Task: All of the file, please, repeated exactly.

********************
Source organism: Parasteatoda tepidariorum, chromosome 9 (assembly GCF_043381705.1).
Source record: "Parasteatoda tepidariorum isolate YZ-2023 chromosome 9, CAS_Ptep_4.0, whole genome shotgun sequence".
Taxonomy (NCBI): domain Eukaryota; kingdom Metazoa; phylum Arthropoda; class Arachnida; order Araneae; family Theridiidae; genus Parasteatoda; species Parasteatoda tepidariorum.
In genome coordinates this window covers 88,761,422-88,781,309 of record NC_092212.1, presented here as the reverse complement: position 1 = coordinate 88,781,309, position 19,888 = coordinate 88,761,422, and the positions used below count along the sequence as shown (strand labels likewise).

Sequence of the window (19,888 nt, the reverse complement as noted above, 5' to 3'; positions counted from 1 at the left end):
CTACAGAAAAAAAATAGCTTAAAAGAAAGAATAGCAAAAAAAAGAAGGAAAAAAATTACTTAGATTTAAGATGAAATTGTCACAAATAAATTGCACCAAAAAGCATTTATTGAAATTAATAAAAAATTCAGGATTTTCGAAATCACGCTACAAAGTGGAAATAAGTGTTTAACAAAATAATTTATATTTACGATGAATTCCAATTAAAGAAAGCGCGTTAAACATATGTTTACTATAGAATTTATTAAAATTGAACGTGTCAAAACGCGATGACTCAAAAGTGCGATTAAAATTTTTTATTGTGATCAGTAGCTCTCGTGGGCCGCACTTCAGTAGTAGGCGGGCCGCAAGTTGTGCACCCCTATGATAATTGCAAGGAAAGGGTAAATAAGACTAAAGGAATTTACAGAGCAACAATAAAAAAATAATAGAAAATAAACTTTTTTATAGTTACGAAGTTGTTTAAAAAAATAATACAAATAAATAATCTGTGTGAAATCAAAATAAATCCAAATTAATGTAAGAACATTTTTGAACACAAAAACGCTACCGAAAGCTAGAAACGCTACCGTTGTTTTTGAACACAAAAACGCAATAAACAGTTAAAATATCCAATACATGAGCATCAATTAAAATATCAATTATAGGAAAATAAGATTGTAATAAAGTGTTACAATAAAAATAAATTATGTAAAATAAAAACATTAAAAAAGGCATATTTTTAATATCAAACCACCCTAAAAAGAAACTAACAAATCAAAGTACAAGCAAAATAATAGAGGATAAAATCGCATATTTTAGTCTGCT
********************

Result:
Source organism: Parasteatoda tepidariorum, chromosome 9 (assembly GCF_043381705.1).
Source record: "Parasteatoda tepidariorum isolate YZ-2023 chromosome 9, CAS_Ptep_4.0, whole genome shotgun sequence".
Taxonomy (NCBI): domain Eukaryota; kingdom Metazoa; phylum Arthropoda; class Arachnida; order Araneae; family Theridiidae; genus Parasteatoda; species Parasteatoda tepidariorum.
In genome coordinates this window covers 88,761,422-88,781,309 of record NC_092212.1, presented here as the reverse complement: position 1 = coordinate 88,781,309, position 19,888 = coordinate 88,761,422, and the positions used below count along the sequence as shown (strand labels likewise).

Sequence of the window (19,888 nt, the reverse complement as noted above, 5' to 3'; positions counted from 1 at the left end):
CTACAGAAAAAAAATAGCTTAAAAGAAAGAATAGCAAAAAAAAGAAGGAAAAAAATTACTTAGATTTAAGATGAAATTGTCACAAATAAATTGCACCAAAAAGCATTTATTGAAATTAATAAAAAATTCAGGATTTTCGAAATCACGCTACAAAGTGGAAATAAGTGTTTAACAAAATAATTTATATTTACGATGAATTCCAATTAAAGAAAGCGCGTTAAACATATGTTTACTATAGAATTTATTAAAATTGAACGTGTCAAAACGCGATGACTCAAAAGTGCGATTAAAATTTTTTATTGTGATCAGTAGCTCTCGTGGGCCGCACTTCAGTAGTAGGCGGGCCGCAAGTTGTGCACCCCTATGATAATTGCAAGGAAAGGGTAAATAAGACTAAAGGAATTTACAGAGCAACAATAAAAAAATAATAGAAAATAAACTTTTTTATAGTTACGAAGTTGTTTAAAAAAATAATACAAATAAATAATCTGTGTGAAATCAAAATAAATCCAAATTAATGTAAGAACATTTTTGAACACAAAAACGCTACCGAAAGCTAGAAACGCTACCGTTGTTTTTGAACACAAAAACGCAATAAACAGTTAAAATATCCAATACATGAGCATCAATTAAAATATCAATTATAGGAAAATAAGATTGTAATAAAGTGTTACAATAAAAATAAATTATGTAAAATAAAAACATTAAAAAAGGCATATTTTTAATATCAAACCACCCTAAAAAGAAACTAACAAATCAAAGTACAAGCAAAATAATAGAGGATAAAATCGCATATTTTAGTCTGCT